17 World Cup Wins In One Season
When Shiffrin won the world cup slalom in Spindleruv Mlyn in the Czech Republic on March 9, she beat Vreni Schneider’s record of 14 world cup season wins, a record that had stood for 30 years. Shiffrin currently stands at 60 world cup wins total, fifth on the all-time list behind Ingemar Stenmark (86), Lindsey Vonn (82), Marcel Hirscher (67 and counting) and Annemarie Moser-Pröll (62).

Again, it was about keeping her expectations low.

“Just go into every race, expect nothing, keep my standards high with my skiing, try to ski well and ski fast and do the best that I can with the actual task at hand,” she said after tying Schneider’s record of 14 wins in late February. “If it works out, then that’s great. It’s been the mentality that’s totally driven me through this season.”

Shiffrin went on to win the March 16 and 17 slalom and giant slalom races at world cup finals, bringing the new record of single-season wins to 17.


Mikaela Shiffrin wins the overall global at the Audi FIS Alpine Skiing World Cup on March 17, 2019 in Soldeu, Andorra.


40 Slalom Wins

In December, Shiffrin surpassed her childhood idol Marlies Schild in number of career slalom wins, then went on to win six more slaloms this season, tying Stenmark with 40 slalom victories. With her typical humility and graciousness, Shiffrin still considers Schild the greatest slalom skier ever.

“For me, Marlies will always be the greatest women’s slalom skier because she completely pioneered a new style of slalom skiing,” Shiffrin said earlier this year. “And she was the one that I watched all growing up. Honestly, she was the one who made it possible for me to ski slalom the way that I do. So I can’t ever feel like, oh yeah, I took that record from her. That’s hers. For me, that’s always going to be hers.”

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Wins Across All 6 Alpine Events
Shiffrin is the only alpine skier ever to win world cup races in slalom, giant slalom, super-G, downhill, combined and parallel slalom (also known as a city event). In a two-week span in December 2018, she won a slalom, super-G, parallel slalom and giant slalom, equaling a record set by Bode Miller, who won four distinct events in a two-month time span in 2004 and inspired a young Shiffrin.

After this month of dominance, Shiffrin explained (again) that it’s not about winning but about performing her best: “It is a matter of taking it day by day and working on my skiing and trying to get to the level that I’m still searching for, a feeling in races where I can put my very best skiing out there, without the scoreboard, without seeing what the results are, to say that was the very best skiing in the world, that it was better than what anybody else could do today.”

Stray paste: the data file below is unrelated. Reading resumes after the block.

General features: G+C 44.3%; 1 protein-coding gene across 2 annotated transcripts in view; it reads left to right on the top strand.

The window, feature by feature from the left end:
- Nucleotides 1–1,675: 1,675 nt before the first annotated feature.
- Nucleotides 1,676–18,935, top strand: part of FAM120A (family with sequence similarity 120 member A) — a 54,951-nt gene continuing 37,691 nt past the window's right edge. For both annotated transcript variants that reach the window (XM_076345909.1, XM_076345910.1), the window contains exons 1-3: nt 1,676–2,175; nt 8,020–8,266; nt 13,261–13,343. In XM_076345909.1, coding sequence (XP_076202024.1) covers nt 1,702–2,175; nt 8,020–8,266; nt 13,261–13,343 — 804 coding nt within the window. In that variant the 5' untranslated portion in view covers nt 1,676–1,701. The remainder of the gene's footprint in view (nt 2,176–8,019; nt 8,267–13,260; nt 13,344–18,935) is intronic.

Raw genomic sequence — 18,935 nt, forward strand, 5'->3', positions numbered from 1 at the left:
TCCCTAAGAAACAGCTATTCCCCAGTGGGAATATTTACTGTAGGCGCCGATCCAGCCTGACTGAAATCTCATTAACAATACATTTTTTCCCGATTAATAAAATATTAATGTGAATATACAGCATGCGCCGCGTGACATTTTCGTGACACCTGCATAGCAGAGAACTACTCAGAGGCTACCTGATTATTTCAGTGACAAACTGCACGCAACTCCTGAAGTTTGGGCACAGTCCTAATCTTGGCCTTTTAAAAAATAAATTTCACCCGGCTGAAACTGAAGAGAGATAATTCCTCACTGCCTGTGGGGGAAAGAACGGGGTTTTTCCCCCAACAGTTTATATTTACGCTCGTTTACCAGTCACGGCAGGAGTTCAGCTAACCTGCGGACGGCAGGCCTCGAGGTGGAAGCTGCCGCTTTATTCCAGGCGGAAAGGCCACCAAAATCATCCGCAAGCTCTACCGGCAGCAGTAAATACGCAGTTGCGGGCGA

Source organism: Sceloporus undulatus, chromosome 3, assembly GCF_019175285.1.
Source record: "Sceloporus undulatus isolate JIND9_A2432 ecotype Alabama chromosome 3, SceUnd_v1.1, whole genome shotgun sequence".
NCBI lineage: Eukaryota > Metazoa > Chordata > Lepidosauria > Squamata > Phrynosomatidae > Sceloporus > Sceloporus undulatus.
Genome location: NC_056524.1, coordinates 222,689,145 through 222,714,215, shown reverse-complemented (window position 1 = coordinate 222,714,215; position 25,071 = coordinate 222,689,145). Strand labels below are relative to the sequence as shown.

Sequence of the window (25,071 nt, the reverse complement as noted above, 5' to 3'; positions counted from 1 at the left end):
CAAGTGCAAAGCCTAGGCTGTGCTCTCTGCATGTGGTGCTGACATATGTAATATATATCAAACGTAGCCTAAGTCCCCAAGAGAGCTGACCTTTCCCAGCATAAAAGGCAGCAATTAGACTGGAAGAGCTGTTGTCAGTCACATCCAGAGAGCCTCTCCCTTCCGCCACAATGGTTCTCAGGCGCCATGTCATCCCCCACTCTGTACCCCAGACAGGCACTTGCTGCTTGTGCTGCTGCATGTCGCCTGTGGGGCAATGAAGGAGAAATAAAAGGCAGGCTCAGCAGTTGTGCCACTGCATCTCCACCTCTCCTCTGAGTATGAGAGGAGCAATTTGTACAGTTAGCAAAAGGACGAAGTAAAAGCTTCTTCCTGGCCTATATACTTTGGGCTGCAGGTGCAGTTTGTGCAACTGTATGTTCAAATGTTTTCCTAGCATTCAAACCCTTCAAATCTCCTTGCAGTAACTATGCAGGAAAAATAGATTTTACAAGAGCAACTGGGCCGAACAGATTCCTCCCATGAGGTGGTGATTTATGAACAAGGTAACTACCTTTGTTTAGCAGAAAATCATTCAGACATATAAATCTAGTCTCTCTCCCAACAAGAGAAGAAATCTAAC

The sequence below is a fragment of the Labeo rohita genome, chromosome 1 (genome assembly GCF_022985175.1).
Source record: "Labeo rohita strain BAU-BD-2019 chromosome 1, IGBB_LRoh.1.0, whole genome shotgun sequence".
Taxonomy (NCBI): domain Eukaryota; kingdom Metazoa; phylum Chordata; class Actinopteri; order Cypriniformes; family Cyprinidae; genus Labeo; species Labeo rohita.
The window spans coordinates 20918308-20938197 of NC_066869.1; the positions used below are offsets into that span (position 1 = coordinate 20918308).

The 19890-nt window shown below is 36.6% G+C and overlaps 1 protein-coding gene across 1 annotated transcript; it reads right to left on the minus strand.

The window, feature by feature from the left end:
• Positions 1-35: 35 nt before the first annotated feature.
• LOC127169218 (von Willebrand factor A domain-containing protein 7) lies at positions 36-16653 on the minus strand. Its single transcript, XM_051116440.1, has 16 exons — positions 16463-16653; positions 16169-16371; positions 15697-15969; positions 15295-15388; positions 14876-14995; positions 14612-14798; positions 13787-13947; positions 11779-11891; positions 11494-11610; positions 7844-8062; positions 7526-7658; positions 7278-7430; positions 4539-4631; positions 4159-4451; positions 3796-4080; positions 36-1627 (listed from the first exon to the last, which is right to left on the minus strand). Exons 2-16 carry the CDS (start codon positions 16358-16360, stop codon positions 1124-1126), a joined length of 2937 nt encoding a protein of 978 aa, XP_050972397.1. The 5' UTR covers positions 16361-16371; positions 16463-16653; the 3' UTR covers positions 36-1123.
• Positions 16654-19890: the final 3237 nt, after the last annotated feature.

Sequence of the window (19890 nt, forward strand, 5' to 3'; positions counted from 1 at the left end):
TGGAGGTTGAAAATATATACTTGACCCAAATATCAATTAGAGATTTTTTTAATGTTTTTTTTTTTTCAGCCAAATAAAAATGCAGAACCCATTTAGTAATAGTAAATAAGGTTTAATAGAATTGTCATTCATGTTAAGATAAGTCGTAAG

Four Consecutive World Championship Slalom Golds
Shiffrin is the only skier ever to win four consecutive world championship gold medals in one event (slalom). She accomplished the feat this year while battling “a little bit of pneumonia,” she said shortly after that race.

Yet for Shiffrin, it’s not about the records or the emotional drama of achieving these records. She only thinks about it in the gym during the off-season when she’s faced with a hard set of intervals — to motivate her through the pain of the workout.

But on the hill, that much emotion would derail her skiing. When she thinks about results, she rarely achieves them.

“Pretty much never,” she emphasized on a media call while recovering from that touch of pneumonia after world championships. “When I’m in the starting gate thinking I want to win, I bring the intensity too high.”

Emotional intensity is exhausting and can lead to mistakes in a racecourse. And mistakes take away the fun — the fun of making perfect turns.

And that’s what it’s about for Shiffrin — the feeling of her skis on edge, arcing from turn to turn in perfect balance and going as fast as she can. It requires an enormous amount of core, leg, gluteal and hip strength to remain balanced (just ask Shiffrin about “GS back,” the torque that the rotational and G-forces put on a skier’s spinal muscles) and talent to keep pressing forward when physics want to dictate otherwise. Done right, it can feel like a self-made amusement park ride.

As Shiffrin said, “The feeling is like nothing else I’ve ever experienced.”

And as her archrival Vlhova said after one race this season, “She’s perfect in every turn.”

Perhaps most importantly, in skiing what might be called a perfect season, Shiffrin did it her way, skipping races when she and her team knew that she needed to recharge.

“I want to be able to win in everything but not to the point where I’m going to lose my passion because the schedule is so grueling, and racing day in and day out especially for someone who’s more of an introverted personality, I don’t necessarily draw strength from racing or being in that spotlight during races,” she said, in an honest assessment of her strengths and weaknesses.

“That’s why we manage my schedule the way we do in an effort to end the season in a good place and in a motivated place. I can’t wait to get back on my skis and train again. I’m already excited for next season.”

A freelance writer based in Vermont, Peggy Shinn has covered five Olympic Games. She has contributed to TeamUSA.org since its inception in 2008.